Published on Wednesday, June 21, 2000 in the San Francisco Chronicle
San Francisco Takes Local Action Against Frankenfoods
by Tom Zoellner
San Francisco city officials yesterday took a bite-sized
move toward rejecting genetically engineered foods by urging city
purchasers to favor organic food vendors.
The Planning and Policy Committee of the city's Commission on the Environment unanimously passed an unusual resolution that urges all city departments to give preferential treatment to organic food vendors when the city awards catering contracts for special parties and events.
Caterers who avoid genetically engineered food -- known to its foes as ``Frankenfood'' -- would also get an advantage over competitors.
The resolution, which does not carry the force of law, is likely to pass the full Commission of the Environment, said President Randall Hayes. From there, it must get the approval of the city Board of Supervisors.
The measure won applause from Simon Harris of the Organic Consumers Association. He said scientific testing of engineered foods from the federal Food and Drug Administration has been lax, and the public could be exposed to unknown culinary dangers.
``The primary goal of the U.S. government is to rush these foods to the supermarket shelves as quickly as possible with a minimum amount of testing,'' he said.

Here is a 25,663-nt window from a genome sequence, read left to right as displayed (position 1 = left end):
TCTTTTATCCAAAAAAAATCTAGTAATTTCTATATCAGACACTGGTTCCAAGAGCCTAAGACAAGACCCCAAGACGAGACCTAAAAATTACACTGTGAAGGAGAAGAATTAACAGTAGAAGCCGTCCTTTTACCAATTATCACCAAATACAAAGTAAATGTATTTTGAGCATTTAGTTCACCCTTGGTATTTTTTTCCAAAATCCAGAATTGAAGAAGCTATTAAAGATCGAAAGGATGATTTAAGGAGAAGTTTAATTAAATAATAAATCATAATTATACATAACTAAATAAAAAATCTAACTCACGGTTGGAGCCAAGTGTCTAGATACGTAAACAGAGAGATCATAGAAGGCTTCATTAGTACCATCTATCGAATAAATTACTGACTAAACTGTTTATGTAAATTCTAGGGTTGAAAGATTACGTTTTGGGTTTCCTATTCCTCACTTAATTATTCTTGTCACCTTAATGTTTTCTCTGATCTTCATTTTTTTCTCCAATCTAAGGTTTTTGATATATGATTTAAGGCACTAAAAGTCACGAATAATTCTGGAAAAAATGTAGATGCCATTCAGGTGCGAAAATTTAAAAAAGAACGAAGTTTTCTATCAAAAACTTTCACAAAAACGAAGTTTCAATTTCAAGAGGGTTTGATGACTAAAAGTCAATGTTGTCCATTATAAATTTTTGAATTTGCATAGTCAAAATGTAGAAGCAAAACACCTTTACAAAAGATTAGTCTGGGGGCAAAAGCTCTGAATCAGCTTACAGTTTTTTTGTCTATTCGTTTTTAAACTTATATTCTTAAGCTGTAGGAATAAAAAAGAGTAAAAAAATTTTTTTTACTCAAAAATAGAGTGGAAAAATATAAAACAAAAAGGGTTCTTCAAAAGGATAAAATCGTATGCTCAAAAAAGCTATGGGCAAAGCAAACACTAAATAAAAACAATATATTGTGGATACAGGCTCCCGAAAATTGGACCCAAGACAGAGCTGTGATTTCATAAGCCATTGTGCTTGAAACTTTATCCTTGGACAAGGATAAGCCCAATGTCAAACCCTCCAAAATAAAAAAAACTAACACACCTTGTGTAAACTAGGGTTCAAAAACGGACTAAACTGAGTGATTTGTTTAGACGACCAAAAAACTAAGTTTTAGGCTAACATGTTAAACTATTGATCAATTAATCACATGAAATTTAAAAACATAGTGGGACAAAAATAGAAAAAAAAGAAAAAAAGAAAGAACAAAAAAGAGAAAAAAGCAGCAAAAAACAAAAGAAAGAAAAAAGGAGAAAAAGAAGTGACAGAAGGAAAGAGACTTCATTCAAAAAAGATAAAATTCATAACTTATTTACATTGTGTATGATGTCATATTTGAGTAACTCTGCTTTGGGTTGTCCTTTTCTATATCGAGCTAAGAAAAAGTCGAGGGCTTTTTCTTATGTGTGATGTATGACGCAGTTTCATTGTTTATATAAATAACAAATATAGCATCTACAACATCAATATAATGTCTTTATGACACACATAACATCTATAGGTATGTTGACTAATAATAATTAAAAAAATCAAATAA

But one lobbyist from the grocery industry said the resolution was overcautious and could hinder the advancement of foods genetically altered to include vaccines and vitamins, creating products that can benefit poor countries.
``Efforts like this take the technology a step backward,'' said Lance Hastings, of the Grocery Manufacturers of America.
The push to label genetically altered food in San Francisco is an outgrowth of a nascent drive to pass similar laws on the state level.
This April in Sacramento, the Senate agricultural committee rejected a proposal from Los Angeles Democratic Sen. Tom Hayden to require all grocery stores and restaurants in California to label products that had genetically modified ingredients.
Local representatives from Greenpeace helped shape the language of the proposed resolution, said commission member Parin Shah, adding that similar resolutions have been introduced in Santa Cruz, Berkeley and Boston.
In Berkeley, the school district has a policy-mandated goal of serving organic foods in its cafeterias.
San Francisco's resolution would call upon elected city officials to urge the federal government to label genetically engineered foods until they have been proved safe.